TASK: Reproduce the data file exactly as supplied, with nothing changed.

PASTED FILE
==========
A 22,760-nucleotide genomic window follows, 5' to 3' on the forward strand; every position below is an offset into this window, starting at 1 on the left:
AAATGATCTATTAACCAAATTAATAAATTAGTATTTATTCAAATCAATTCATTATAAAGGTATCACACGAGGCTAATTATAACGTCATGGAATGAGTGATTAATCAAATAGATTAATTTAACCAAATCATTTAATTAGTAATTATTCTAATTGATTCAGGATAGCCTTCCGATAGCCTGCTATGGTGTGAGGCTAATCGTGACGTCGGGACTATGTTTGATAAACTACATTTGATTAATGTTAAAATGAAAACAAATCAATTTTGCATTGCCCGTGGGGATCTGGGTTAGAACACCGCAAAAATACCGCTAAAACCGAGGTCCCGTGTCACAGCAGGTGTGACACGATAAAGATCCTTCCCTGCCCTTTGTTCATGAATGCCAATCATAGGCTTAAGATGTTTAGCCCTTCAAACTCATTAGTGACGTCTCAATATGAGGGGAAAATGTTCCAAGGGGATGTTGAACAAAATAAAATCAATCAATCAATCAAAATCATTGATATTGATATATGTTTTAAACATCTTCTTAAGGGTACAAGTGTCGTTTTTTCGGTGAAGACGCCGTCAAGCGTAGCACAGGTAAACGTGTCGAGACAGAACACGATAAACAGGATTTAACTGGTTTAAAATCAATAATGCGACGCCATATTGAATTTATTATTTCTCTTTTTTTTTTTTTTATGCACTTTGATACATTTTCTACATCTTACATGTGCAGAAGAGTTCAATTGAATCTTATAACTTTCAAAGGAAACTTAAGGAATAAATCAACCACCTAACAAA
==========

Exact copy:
A 22,760-nucleotide genomic window follows, 5' to 3' on the forward strand; every position below is an offset into this window, starting at 1 on the left:
AAATGATCTATTAACCAAATTAATAAATTAGTATTTATTCAAATCAATTCATTATAAAGGTATCACACGAGGCTAATTATAACGTCATGGAATGAGTGATTAATCAAATAGATTAATTTAACCAAATCATTTAATTAGTAATTATTCTAATTGATTCAGGATAGCCTTCCGATAGCCTGCTATGGTGTGAGGCTAATCGTGACGTCGGGACTATGTTTGATAAACTACATTTGATTAATGTTAAAATGAAAACAAATCAATTTTGCATTGCCCGTGGGGATCTGGGTTAGAACACCGCAAAAATACCGCTAAAACCGAGGTCCCGTGTCACAGCAGGTGTGACACGATAAAGATCCTTCCCTGCCCTTTGTTCATGAATGCCAATCATAGGCTTAAGATGTTTAGCCCTTCAAACTCATTAGTGACGTCTCAATATGAGGGGAAAATGTTCCAAGGGGATGTTGAACAAAATAAAATCAATCAATCAATCAAAATCATTGATATTGATATATGTTTTAAACATCTTCTTAAGGGTACAAGTGTCGTTTTTTCGGTGAAGACGCCGTCAAGCGTAGCACAGGTAAACGTGTCGAGACAGAACACGATAAACAGGATTTAACTGGTTTAAAATCAATAATGCGACGCCATATTGAATTTATTATTTCTCTTTTTTTTTTTTTTATGCACTTTGATACATTTTCTACATCTTACATGTGCAGAAGAGTTCAATTGAATCTTATAACTTTCAAAGGAAACTTAAGGAATAAATCAACCACCTAACAAA